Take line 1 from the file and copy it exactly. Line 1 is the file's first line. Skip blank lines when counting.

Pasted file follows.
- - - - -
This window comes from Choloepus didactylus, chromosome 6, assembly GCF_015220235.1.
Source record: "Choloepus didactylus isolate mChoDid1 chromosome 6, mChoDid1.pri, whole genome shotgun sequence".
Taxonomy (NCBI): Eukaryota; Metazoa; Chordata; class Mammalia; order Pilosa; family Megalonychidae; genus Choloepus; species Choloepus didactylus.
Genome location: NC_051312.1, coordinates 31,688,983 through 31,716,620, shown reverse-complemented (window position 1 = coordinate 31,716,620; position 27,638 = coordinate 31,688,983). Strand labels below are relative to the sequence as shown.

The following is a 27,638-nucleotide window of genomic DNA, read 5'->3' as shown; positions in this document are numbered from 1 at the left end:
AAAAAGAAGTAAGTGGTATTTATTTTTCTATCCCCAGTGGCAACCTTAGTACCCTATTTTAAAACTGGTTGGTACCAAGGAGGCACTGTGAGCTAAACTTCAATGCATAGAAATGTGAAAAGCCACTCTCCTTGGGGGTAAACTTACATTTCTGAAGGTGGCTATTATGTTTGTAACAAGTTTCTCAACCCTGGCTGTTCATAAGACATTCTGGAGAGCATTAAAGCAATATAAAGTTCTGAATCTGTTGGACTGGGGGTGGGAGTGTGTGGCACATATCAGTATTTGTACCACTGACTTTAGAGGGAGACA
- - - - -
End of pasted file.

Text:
This window comes from Choloepus didactylus, chromosome 6, assembly GCF_015220235.1.